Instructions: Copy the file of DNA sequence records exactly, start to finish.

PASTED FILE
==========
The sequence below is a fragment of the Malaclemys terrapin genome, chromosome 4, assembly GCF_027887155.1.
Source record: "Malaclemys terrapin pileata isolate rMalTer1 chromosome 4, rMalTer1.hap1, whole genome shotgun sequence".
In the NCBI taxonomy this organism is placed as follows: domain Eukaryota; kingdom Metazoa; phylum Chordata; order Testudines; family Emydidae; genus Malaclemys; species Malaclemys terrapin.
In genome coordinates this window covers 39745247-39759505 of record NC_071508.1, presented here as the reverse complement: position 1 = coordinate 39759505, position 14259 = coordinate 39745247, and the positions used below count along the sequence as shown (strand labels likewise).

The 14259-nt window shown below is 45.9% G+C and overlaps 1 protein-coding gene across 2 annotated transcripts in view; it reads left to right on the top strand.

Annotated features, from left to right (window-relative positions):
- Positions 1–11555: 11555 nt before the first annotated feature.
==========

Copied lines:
The sequence below is a fragment of the Malaclemys terrapin genome, chromosome 4, assembly GCF_027887155.1.
Source record: "Malaclemys terrapin pileata isolate rMalTer1 chromosome 4, rMalTer1.hap1, whole genome shotgun sequence".
In the NCBI taxonomy this organism is placed as follows: domain Eukaryota; kingdom Metazoa; phylum Chordata; order Testudines; family Emydidae; genus Malaclemys; species Malaclemys terrapin.
In genome coordinates this window covers 39745247-39759505 of record NC_071508.1, presented here as the reverse complement: position 1 = coordinate 39759505, position 14259 = coordinate 39745247, and the positions used below count along the sequence as shown (strand labels likewise).

The 14259-nt window shown below is 45.9% G+C and overlaps 1 protein-coding gene across 2 annotated transcripts in view; it reads left to right on the top strand.

Annotated features, from left to right (window-relative positions):
- Positions 1–11555: 11555 nt before the first annotated feature.